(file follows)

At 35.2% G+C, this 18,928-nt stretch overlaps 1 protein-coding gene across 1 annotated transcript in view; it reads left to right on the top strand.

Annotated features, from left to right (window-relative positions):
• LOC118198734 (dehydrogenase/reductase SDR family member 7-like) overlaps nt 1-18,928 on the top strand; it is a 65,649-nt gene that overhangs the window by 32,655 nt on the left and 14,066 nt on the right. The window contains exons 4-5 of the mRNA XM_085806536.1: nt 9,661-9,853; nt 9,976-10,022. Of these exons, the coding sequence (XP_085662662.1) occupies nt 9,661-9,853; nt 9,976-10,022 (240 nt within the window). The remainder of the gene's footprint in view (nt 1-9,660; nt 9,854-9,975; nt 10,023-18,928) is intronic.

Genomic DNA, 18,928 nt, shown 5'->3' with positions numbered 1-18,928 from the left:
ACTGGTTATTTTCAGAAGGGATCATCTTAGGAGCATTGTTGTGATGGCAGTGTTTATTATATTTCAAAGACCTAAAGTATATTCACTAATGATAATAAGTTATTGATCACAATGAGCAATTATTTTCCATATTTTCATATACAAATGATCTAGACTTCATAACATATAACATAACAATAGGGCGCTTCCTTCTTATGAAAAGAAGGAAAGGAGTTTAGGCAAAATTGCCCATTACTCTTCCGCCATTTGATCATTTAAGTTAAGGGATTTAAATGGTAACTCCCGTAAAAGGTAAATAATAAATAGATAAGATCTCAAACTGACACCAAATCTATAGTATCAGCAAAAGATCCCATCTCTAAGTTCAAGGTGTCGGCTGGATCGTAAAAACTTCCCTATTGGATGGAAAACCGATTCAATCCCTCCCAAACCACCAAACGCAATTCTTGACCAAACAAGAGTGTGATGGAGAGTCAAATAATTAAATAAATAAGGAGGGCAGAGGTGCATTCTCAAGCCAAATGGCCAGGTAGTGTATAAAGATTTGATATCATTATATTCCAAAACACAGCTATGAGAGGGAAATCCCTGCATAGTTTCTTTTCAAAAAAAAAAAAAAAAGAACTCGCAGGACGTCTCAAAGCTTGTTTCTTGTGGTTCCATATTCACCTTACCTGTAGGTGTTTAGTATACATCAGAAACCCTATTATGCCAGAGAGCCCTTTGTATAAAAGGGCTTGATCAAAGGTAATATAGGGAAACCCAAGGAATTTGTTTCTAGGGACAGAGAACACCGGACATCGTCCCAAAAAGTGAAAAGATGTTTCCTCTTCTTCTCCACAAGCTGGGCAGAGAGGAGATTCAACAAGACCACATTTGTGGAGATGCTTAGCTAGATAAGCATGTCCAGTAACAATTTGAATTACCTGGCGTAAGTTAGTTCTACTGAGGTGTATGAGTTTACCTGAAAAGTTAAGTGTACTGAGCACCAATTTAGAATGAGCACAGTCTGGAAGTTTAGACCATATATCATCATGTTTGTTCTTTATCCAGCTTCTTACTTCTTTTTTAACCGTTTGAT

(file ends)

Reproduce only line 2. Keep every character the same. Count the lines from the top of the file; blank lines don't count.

Annotated features, from left to right (window-relative positions):